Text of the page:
CAMBRIDGE, Mass. — Amid a flurry of paper airplanes, hosts adorned with little more than silver body paint, and the world's first and only opera about a centrifugal-force birthing machine, the 2013 Ig Nobel Prizes were awarded on Sept. 12.

The Ig Nobels, which are awarded each year in the historic Sanders Theater on the Harvard University campus, honor scientific research that makes people laugh, then makes them think — and then makes them laugh again. The science is real, and though it's been published in prestigious, peer-reviewed academic journals, it all has considerable popular appeal.

Who hasn't wondered, for example, about the effect that opera music might have on mice after they've had a heart transplant? (It helps, apparently.) And who among us, when seeing an amputated penis — after it's been partially gnawed on by a duck — hasn't asked, "Hey, is there a surgical technique that can help here?" (Answer: No, there isn't.) [The 10 Winners of the Ig Nobel Awards of 2013]

The Joint Prize in Biology and Astronomy Prize went to a team for their celestial discovery that lost dung beetles find their way home by looking at the Milky Way, that is, after they do a little jig on their perfectly rolled balls of poo. Physicists snagged an Ig Nobel for figuring out that walking on water is possible, if the water walker and the water are located on the moon.

Finally, these and other scientific inquiries are getting the recognition they've long deserved. And while some recipients are in on the spoof on the Nobel Prizes and enjoy the laughs as much as the spirited audience, others are apparently nonplussed by the honor bestowed by the Ig Nobels.

Notably absent, for example, was the winner of this year's Ig Nobel Peace Prize, Belarus President Alexander Lukashenko, who declared it illegal to applaud in public. He shares the prize with the Belarus State Police, who arrested a one-armed man for clapping. But neither of these visionaries sent representatives to the unceremonious ceremony.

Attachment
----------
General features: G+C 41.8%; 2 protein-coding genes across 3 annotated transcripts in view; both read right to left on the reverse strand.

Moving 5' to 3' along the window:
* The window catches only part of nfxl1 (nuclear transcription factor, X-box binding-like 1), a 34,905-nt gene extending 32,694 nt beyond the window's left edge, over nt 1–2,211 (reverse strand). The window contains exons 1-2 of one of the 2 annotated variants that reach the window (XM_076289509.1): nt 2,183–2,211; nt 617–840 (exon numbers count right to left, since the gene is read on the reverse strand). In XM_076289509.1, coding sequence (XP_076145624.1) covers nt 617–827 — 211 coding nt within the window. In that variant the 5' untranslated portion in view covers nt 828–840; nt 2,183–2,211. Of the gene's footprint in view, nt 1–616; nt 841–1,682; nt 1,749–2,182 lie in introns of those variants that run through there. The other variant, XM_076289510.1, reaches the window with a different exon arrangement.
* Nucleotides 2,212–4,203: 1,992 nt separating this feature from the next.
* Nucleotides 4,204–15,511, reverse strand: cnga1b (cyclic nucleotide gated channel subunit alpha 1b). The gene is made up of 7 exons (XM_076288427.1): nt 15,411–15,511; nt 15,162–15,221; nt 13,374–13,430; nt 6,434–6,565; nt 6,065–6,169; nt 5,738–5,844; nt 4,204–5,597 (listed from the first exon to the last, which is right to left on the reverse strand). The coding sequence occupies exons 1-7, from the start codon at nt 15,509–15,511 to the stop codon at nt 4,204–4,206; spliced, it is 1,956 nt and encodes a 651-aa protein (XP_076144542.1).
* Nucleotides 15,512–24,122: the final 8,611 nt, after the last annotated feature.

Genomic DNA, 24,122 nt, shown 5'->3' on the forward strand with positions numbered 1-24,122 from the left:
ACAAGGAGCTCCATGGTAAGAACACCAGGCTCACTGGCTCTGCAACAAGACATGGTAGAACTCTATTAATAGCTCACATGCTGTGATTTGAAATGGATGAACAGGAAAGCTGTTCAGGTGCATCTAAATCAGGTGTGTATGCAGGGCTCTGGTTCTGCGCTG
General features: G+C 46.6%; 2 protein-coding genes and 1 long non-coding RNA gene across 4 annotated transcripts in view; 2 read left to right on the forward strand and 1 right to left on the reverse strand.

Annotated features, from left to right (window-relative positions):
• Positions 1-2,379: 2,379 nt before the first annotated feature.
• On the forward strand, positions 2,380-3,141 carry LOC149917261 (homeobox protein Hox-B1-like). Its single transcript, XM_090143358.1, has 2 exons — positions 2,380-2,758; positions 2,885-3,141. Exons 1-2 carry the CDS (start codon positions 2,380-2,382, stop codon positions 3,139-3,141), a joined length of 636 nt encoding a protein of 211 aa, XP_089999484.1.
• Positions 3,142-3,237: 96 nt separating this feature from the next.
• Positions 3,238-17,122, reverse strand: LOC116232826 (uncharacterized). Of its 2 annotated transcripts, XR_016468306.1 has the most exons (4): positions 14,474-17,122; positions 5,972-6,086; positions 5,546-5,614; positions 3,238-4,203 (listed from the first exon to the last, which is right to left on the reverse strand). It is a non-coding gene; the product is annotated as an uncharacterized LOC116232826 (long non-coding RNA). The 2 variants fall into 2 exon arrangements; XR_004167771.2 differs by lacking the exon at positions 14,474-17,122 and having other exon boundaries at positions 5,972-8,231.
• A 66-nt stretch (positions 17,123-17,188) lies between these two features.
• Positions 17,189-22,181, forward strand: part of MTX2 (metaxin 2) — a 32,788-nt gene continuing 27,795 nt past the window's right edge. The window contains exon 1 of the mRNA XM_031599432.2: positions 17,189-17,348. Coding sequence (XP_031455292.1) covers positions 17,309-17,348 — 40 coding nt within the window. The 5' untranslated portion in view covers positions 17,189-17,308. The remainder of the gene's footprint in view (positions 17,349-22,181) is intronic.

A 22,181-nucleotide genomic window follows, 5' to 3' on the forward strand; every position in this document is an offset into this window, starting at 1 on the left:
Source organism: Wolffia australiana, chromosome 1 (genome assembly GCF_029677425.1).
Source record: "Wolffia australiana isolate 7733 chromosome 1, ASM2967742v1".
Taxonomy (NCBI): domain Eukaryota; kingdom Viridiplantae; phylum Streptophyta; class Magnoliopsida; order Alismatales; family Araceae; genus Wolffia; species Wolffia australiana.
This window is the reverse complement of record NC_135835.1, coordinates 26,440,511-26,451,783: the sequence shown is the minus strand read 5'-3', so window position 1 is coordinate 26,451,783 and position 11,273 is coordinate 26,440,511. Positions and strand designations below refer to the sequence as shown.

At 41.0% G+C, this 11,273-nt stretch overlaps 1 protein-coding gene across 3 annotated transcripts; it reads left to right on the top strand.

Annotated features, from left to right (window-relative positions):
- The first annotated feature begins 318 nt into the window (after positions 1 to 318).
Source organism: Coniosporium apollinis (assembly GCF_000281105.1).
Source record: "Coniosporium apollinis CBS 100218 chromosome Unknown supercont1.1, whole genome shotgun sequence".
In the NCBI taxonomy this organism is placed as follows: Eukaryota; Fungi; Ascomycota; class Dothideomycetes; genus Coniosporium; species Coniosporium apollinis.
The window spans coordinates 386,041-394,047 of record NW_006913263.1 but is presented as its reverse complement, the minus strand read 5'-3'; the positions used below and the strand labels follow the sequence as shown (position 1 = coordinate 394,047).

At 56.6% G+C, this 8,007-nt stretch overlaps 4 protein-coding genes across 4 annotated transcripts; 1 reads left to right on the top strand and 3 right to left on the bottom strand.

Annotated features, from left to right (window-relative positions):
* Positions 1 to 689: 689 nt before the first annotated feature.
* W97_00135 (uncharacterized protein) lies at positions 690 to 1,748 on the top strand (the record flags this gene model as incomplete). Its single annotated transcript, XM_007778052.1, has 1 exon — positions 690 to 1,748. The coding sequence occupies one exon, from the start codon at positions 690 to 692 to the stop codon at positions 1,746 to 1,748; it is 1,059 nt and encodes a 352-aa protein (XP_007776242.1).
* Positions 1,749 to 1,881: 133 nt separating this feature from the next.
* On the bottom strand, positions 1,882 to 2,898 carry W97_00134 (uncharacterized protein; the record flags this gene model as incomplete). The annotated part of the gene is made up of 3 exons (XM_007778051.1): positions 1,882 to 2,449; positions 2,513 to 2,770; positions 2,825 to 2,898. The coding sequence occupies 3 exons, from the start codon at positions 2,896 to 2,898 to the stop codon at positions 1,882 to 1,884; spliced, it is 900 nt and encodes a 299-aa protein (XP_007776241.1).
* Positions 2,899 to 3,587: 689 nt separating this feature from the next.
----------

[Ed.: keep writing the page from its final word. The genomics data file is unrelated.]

Another no-show was the winner in the Safety Engineering category, Gustano Pizzo, who invented an electro-mechanical system to drop would-be airplane hijackers through a trap door, seal them in a package, and then parachute that package — hijacker and all — into the arms of the police. Sadly, Pizzo died in 2006 before he could receive his Ig Nobel Prize, which comes with a $10 trillion bill (a $10 trillion Zimbabwean dollar bill, that is).

And though there's no category for research that could be greeted with a resounding "duh," the winners of this year's Ig Nobel Psychology Prize were a group of international scientists who confirmed that people who think they are drunk also think they are attractive. Their gobsmacking research was published in the prestigious British Journal of Psychology.

Among the highlights of this year's ceremony was the premiere of an original opera in four acts, "The Blonsky Device," which celebrates the work of George and Charlotte Blonsky. The couple was granted a U.S. patent in 1965 for a machine that would facilitate the birth of a child by centrifugal force. (The theme of this year's award ceremony was Force.)

The Blonskys' innovation featured a large circular table onto which a pregnant woman was strapped. Like a giant record player, the table — and its passengers — rotated at high speeds. For their invention (which was apparently never built, let alone used), the Blonskys were awarded an Ig Nobel in 1999.

The Ig Nobel award ceremony is, according to the playbill, "reluctantly inflicted upon you by the international science humor magazine Annals of Improbable Research (AIR)."

In fact, past awards have been just as off-the-wall as this year's, with a 2011 Ig Nobel Prize going to a duo of biologists who found that male beetles of a particular species tended to try to have sex with bottles of a particular brand of beer. That year, the Mathematics Prize went to several people who, oops, made doomsday predictions that failed to come true. And in 2010, a prize honored the discovery that fruit bats enjoy fellatio. Neuroscientists snagged an award in 2012 for finding brain activity in a dead salmon.

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